So you want to shop small after spending big in a Black Friday frenzy?
Small Business Saturday, now an annual shopping holiday in its own right, will give Charlotte vendors and merchants the chance to flex their selling power and offer customers special deals and discounts.
American Express started the event in 2010 to give small businesses a share of the spotlight after Black Friday and before Cyber Monday. Shoppers spent $5.7 billion at locally owned shops and restaurants last year on Small Business Saturday, according to American Express and the National Federation of Independent Business. A survey released by them last week shows that 78 percent of shoppers plan to spend more or just as much this year.
In the days leading up to the shop-small spree, local merchants and shop owners have been expanding their reach to draw customers to their storefronts or pop-ups. Here are five things you’ll find business owners doing for Small Business Saturday:
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Staying at home: Dan McCready and his team at This Land, an American-made crafts retailer, want to change the way consumers think about gift-giving this holiday season.
For Small Business Saturday, the store, which recently opened its first pop-up in SouthPark Mall, will offer shoppers a hand-woven linen wine bag. Then, they’ll encourage them to think about where in the world their gifts are made, and if they would consider supporting American craftsmen making domestic products.
“We feel like it’s a cool thing we can do … that supports another artist,” said McCready, This Land’s founder. On Saturday, you can find This Land in an originally made pop-up cart adorned with an image of a blacksmith.
Supporting local: Along with sweet treats in her store, Adria Roberson, owner of Candy Girl Confections on Selwyn Avenue, sells LuLy, a jewelry line created by two local 8-year-old girls, Lulu and Lilly.
On Saturday, Roberson will dish out free samples of her gourmet candy, but also host a mother-daughter trunk show that features the girls’ beaded creations.
“None of it is promotional,” Roberson said. “It’s all ... local. People like the story of LuLy and these little girls.”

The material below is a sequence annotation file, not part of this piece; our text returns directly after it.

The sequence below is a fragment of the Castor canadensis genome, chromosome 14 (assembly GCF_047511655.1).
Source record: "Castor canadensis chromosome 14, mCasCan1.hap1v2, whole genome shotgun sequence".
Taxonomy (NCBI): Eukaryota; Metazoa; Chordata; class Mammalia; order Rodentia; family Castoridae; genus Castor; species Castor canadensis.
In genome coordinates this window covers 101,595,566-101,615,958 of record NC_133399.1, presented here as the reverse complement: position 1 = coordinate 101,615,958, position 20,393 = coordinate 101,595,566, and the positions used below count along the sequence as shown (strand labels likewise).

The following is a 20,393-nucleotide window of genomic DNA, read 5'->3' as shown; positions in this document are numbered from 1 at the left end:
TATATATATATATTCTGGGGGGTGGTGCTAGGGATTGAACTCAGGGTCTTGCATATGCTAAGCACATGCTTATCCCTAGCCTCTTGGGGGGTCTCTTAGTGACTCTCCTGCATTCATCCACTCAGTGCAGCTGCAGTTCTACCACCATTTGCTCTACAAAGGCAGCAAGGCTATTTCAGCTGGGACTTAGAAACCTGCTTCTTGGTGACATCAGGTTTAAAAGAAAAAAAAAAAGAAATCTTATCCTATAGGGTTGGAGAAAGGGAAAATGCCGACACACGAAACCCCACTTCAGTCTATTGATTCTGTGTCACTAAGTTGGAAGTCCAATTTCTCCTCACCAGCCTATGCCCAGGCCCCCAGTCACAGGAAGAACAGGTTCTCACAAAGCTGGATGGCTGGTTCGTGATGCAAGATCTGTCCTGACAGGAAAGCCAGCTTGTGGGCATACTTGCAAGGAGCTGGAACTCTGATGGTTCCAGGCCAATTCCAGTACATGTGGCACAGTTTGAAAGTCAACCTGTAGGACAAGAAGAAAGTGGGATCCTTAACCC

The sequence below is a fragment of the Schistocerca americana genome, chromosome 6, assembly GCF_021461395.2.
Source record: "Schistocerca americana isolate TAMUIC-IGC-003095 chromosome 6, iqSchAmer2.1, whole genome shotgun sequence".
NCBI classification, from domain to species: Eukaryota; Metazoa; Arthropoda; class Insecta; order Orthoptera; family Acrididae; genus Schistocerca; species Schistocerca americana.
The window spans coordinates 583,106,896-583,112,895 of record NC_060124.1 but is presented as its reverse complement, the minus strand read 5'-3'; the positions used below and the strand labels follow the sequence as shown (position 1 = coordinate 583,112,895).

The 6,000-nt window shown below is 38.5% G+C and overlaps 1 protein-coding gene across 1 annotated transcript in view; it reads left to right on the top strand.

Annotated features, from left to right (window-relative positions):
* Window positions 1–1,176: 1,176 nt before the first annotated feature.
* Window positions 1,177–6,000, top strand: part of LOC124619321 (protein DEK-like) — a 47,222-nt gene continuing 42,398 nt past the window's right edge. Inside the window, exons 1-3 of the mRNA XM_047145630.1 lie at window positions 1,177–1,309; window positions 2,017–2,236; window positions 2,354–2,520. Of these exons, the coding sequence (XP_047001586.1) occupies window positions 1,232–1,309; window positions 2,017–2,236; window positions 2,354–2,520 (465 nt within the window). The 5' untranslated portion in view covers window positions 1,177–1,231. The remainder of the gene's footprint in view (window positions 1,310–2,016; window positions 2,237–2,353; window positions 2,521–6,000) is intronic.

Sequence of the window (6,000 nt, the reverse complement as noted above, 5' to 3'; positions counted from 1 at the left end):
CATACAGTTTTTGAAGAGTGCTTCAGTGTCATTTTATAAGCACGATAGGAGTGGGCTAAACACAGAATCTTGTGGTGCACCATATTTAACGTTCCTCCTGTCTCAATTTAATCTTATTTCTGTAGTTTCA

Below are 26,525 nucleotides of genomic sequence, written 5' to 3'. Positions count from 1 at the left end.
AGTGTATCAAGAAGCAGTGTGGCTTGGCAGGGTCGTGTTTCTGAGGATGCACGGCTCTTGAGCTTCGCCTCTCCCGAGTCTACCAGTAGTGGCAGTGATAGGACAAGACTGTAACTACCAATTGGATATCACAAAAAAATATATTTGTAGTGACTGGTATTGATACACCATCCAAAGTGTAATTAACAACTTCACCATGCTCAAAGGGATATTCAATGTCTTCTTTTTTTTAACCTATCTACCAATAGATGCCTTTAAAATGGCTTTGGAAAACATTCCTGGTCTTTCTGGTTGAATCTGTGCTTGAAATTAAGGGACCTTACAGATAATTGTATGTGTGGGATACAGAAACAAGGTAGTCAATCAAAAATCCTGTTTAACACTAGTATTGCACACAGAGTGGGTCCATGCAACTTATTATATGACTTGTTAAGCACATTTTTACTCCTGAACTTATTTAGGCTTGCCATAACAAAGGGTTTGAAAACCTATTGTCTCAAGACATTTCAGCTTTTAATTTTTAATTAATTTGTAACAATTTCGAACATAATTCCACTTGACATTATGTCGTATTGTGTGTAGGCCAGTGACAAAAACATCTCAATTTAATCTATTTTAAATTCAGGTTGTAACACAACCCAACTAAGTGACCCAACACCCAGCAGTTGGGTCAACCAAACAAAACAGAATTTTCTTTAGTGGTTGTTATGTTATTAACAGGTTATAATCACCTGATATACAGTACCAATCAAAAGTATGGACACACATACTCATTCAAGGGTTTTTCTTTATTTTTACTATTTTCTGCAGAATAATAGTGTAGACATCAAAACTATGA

Skipping the mall: The message blaring from South End on Saturday will be “skip the mall, we can do 30 shops for you in one place,” said Tobe Holmes, director of Historic South End.
South End again will turn into a hub of shop-small activity as close to 30 merchants crowd Triple C Brewery and take part in Shop Micro Local, a coordinated pop-up store. Pop-ups are small, temporary businesses that operate in one location for a day, weeks or months, and then leave.
The 30 vendors expected to pop up on Saturday will be selling merchandise ranging from food to candles to homemade wreaths, Holmes said.
Giving back: Speaking of Shop Micro Local, the pop-up store wants you to carry toothbrushes on your shopping spree. In partnership with the Assistance League of Charlotte, a nonprofit that supports needy children and families, Shop Micro Local is collecting brand new toothbrushes.
Each toothbrush will go to a child in need. The assistance league will have a table at Triple C Brewery. There, you can drop off the toothbrush and make a $5 tax-deductible donation to purchase a book to give to a child.
Using #hashtags: The tweets and hashtags about Small Business Saturday on Caroline Starnes’ Twitter account span at least three weeks. It’s never too early to start drumming up excitement for the day, said Starnes, owner of Guava Love Foods, a local maker and seller of foods prepared with guava juices.
She timed her social media campaign with widespread promotions for Black Friday, reminding her followers that small businesses are vying for their attention post-Thanksgiving, as well.
“It does make a difference that they see (it) several times,” she said.